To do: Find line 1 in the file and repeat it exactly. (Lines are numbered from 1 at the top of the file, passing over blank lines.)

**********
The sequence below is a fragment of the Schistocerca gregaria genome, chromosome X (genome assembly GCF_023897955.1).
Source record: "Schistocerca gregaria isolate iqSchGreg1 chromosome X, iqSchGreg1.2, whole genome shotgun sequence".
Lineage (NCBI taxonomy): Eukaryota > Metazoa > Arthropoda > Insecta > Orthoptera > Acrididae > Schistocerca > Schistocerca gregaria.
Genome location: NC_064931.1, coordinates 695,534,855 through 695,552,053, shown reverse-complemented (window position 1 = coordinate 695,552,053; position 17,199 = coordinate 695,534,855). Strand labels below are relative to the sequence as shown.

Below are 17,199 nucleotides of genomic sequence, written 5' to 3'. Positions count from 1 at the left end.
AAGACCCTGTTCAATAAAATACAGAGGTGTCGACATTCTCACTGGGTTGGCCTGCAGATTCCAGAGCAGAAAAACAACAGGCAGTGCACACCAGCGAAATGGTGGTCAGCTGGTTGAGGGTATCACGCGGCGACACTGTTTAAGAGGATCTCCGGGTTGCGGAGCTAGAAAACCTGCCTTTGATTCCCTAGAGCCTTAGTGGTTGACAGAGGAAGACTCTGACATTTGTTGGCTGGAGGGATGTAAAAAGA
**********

The sequence below is a fragment of the Schistocerca gregaria genome, chromosome X (genome assembly GCF_023897955.1).